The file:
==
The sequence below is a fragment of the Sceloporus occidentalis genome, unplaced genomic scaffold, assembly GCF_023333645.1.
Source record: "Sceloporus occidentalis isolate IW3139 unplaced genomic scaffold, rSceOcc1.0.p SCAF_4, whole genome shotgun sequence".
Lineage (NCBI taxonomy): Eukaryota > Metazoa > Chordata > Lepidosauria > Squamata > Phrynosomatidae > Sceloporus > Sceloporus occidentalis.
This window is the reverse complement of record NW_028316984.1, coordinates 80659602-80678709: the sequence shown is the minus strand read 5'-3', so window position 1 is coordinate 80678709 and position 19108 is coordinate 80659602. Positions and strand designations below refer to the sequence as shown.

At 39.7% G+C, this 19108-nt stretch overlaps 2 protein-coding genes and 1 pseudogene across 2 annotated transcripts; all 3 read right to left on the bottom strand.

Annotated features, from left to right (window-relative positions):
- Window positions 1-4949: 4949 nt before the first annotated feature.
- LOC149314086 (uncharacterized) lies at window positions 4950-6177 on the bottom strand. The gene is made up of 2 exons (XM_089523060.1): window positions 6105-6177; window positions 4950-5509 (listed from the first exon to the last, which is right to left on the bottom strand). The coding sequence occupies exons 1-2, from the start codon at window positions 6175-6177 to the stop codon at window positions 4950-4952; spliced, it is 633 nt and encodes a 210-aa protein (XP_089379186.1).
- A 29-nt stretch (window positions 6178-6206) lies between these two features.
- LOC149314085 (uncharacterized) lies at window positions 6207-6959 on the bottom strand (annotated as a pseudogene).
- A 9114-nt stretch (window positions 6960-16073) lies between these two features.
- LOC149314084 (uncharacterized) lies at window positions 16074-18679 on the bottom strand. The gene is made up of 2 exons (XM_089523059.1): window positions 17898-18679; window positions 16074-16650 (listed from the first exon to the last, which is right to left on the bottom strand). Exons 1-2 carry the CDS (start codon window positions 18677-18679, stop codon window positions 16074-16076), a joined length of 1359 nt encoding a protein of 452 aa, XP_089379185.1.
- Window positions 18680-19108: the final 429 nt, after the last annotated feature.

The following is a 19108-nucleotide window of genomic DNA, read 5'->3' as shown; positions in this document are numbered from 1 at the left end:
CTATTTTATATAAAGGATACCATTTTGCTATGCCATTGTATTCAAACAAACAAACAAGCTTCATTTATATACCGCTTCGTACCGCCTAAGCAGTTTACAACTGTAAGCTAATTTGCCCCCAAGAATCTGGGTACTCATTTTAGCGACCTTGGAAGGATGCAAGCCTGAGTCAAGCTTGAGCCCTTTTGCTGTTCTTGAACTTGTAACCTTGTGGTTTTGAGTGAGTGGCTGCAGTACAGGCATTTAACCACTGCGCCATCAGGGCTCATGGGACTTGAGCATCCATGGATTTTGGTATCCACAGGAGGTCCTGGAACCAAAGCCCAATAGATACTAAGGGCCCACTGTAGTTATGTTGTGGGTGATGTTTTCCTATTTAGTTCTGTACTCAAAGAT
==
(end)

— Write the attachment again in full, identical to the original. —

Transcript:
The sequence below is a fragment of the Sceloporus occidentalis genome, unplaced genomic scaffold, assembly GCF_023333645.1.
Source record: "Sceloporus occidentalis isolate IW3139 unplaced genomic scaffold, rSceOcc1.0.p SCAF_4, whole genome shotgun sequence".
Lineage (NCBI taxonomy): Eukaryota > Metazoa > Chordata > Lepidosauria > Squamata > Phrynosomatidae > Sceloporus > Sceloporus occidentalis.
This window is the reverse complement of record NW_028316984.1, coordinates 80659602-80678709: the sequence shown is the minus strand read 5'-3', so window position 1 is coordinate 80678709 and position 19108 is coordinate 80659602. Positions and strand designations below refer to the sequence as shown.

At 39.7% G+C, this 19108-nt stretch overlaps 2 protein-coding genes and 1 pseudogene across 2 annotated transcripts; all 3 read right to left on the bottom strand.

Annotated features, from left to right (window-relative positions):
- Window positions 1-4949: 4949 nt before the first annotated feature.
- LOC149314086 (uncharacterized) lies at window positions 4950-6177 on the bottom strand. The gene is made up of 2 exons (XM_089523060.1): window positions 6105-6177; window positions 4950-5509 (listed from the first exon to the last, which is right to left on the bottom strand). The coding sequence occupies exons 1-2, from the start codon at window positions 6175-6177 to the stop codon at window positions 4950-4952; spliced, it is 633 nt and encodes a 210-aa protein (XP_089379186.1).
- A 29-nt stretch (window positions 6178-6206) lies between these two features.
- LOC149314085 (uncharacterized) lies at window positions 6207-6959 on the bottom strand (annotated as a pseudogene).
- A 9114-nt stretch (window positions 6960-16073) lies between these two features.
- LOC149314084 (uncharacterized) lies at window positions 16074-18679 on the bottom strand. The gene is made up of 2 exons (XM_089523059.1): window positions 17898-18679; window positions 16074-16650 (listed from the first exon to the last, which is right to left on the bottom strand). Exons 1-2 carry the CDS (start codon window positions 18677-18679, stop codon window positions 16074-16076), a joined length of 1359 nt encoding a protein of 452 aa, XP_089379185.1.
- Window positions 18680-19108: the final 429 nt, after the last annotated feature.

The following is a 19108-nucleotide window of genomic DNA, read 5'->3' as shown; positions in this document are numbered from 1 at the left end:
CTATTTTATATAAAGGATACCATTTTGCTATGCCATTGTATTCAAACAAACAAACAAGCTTCATTTATATACCGCTTCGTACCGCCTAAGCAGTTTACAACTGTAAGCTAATTTGCCCCCAAGAATCTGGGTACTCATTTTAGCGACCTTGGAAGGATGCAAGCCTGAGTCAAGCTTGAGCCCTTTTGCTGTTCTTGAACTTGTAACCTTGTGGTTTTGAGTGAGTGGCTGCAGTACAGGCATTTAACCACTGCGCCATCAGGGCTCATGGGACTTGAGCATCCATGGATTTTGGTATCCACAGGAGGTCCTGGAACCAAAGCCCAATAGATACTAAGGGCCCACTGTAGTTATGTTGTGGGTGATGTTTTCCTATTTAGTTCTGTACTCAAAGAT